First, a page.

The national nonpartisan Economic Policy Institute ranks Indiana 39th among states for income inequality.
The institute reports the average top 1 percent in Indiana earns 17.3 times more than the average income of the rest of the state.
"What's really significant about that is that it reflects not just a disparity between what the average Hoosier household is taking home, but it is also reflecting policy changes that's widening that gap," says Indiana Institute for Working Families senior policy analyst Andrew Bradley.
Income inequality in Indiana has been on the rise since the post-war years.
Between 1945 and 1973, the top one percent captured under 6 percent of economic growth. But in the next 42 years, the top 1 percent collected 72 percent of income growth.
Bradley says the publication shows a trend in all areas of the state.
"This report shows us that rising inequality - it affects virtually every part of Indiana," says Bradley. "Not just the largest urban cities, but also some of the small towns and rural areas have some of the highest rates of inequality."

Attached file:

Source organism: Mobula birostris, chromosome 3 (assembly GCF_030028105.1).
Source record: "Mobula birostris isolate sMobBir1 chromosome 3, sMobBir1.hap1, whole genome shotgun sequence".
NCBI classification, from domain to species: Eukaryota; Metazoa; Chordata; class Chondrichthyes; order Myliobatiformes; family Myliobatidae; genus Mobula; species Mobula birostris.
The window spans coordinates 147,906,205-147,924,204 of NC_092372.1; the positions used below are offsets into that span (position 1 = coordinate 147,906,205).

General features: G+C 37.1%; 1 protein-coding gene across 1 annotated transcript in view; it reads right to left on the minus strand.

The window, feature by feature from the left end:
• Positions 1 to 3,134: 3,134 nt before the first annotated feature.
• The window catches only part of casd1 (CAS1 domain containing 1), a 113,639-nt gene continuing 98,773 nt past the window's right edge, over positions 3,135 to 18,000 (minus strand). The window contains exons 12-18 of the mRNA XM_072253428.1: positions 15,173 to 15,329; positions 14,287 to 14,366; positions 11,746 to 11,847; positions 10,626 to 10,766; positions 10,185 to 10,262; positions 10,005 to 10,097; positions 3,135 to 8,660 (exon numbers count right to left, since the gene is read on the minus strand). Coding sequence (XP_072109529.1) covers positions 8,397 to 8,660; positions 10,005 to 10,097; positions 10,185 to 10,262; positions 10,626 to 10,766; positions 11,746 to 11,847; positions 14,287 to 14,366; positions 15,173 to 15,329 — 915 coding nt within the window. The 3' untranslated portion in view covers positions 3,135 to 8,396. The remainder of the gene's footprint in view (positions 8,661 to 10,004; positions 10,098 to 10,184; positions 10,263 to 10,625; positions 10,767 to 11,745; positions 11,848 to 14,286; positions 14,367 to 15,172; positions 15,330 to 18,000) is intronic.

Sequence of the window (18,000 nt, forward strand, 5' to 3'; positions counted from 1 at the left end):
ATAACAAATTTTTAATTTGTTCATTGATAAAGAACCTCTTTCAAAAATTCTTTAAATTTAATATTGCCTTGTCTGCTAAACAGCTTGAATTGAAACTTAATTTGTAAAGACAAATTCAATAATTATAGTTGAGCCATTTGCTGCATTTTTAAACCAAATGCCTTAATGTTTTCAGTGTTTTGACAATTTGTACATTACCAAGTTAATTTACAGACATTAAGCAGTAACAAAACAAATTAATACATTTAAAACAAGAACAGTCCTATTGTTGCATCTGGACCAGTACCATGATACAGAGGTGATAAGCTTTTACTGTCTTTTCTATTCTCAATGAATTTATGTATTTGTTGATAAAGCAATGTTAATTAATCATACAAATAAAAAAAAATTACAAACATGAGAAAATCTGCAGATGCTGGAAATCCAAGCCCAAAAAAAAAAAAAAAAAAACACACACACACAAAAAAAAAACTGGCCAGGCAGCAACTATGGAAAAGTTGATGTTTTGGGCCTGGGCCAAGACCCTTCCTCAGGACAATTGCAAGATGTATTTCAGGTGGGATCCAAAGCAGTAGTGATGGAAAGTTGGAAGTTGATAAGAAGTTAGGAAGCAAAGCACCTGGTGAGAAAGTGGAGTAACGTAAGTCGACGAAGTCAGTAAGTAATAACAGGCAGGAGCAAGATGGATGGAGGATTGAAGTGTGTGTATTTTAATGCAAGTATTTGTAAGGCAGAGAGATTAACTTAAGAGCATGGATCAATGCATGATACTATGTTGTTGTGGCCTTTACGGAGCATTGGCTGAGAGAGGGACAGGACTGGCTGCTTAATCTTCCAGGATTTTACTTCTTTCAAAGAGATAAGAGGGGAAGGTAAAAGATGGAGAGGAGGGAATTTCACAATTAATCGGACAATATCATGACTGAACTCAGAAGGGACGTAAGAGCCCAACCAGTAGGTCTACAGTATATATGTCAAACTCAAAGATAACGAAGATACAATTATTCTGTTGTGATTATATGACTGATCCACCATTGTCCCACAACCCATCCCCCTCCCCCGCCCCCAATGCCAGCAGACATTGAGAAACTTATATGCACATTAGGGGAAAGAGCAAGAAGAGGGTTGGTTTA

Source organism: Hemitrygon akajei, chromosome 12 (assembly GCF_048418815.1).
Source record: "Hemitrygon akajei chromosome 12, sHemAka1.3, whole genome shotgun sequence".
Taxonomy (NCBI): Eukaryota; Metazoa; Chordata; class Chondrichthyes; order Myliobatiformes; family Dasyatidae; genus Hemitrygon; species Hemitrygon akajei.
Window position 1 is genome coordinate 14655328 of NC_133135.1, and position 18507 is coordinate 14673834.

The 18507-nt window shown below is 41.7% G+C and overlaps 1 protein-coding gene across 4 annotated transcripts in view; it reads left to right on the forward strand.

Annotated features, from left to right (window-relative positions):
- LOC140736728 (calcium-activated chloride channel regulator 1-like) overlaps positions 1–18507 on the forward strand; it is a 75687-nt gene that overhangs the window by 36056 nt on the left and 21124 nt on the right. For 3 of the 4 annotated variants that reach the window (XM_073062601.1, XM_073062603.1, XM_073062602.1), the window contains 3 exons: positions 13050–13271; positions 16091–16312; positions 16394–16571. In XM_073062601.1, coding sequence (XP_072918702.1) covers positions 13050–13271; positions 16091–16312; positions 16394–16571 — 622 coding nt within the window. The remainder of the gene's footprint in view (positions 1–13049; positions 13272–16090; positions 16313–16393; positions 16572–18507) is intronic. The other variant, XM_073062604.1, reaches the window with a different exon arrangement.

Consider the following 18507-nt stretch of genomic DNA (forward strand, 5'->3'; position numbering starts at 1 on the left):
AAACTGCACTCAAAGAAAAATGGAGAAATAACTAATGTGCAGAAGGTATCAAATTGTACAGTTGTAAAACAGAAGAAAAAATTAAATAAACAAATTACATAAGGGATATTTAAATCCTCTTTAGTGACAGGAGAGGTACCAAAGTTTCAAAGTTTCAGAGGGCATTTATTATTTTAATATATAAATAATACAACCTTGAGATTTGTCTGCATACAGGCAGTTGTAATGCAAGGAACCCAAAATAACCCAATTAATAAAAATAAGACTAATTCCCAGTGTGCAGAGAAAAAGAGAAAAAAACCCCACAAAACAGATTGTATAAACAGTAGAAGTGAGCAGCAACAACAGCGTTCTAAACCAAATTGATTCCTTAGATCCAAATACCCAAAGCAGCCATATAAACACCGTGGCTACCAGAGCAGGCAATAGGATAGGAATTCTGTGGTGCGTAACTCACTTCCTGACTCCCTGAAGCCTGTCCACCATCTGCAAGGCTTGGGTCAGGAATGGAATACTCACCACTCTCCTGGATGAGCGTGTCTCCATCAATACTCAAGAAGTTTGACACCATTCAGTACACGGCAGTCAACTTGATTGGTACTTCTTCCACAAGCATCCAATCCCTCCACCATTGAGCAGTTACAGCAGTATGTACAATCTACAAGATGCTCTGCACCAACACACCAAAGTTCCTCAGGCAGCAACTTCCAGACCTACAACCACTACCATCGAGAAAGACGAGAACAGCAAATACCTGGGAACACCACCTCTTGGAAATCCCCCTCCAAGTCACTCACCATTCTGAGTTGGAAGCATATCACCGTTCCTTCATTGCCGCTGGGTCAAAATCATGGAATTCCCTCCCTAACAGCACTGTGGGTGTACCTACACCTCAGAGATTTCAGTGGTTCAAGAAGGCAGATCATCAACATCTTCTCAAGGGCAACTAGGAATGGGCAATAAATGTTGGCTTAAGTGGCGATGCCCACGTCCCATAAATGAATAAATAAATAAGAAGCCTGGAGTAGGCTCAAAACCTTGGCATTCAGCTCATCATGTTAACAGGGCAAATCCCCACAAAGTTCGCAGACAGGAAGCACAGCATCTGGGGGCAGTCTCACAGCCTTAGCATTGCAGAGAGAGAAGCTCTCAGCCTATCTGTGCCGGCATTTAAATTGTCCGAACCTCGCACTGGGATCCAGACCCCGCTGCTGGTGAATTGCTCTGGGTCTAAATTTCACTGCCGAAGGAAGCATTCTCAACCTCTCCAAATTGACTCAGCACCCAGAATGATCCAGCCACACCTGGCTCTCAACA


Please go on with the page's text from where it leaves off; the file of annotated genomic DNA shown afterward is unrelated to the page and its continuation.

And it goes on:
The most unequal distribution of wealth is in the metro area of Warsaw, where the top 1 percent average 27.3 times more than the bottom 99 percent. The study also found the most unequal county in the state is Dubois County, with the top one percent make 30.2 times more than the bottom 99 percent.
Bradley says it's too early to tell how the Trump administration's recent tariffs could impact income inequality. But economic factors like that could make an impact.
"I do think that there is something to be said that instability on top of stagnant wages isn't going to help the average working family," he says.
Bradley sees the report as a wakeup call. He says income inequality can be reversed through tax law and raising the minimum wage. And he criticized the Right to Work law.
"There've been studies out there that show that Right to Work states have three percent lower wages than those that don't have that," he says. "And Indiana is one of those that suffers from low wages."
Bradley says the Indiana Institute for Working Families is working on a report that compares Indiana with neighboring states on issues including wages, poverty and unemployment. It is slated for publication Labor Day weekend.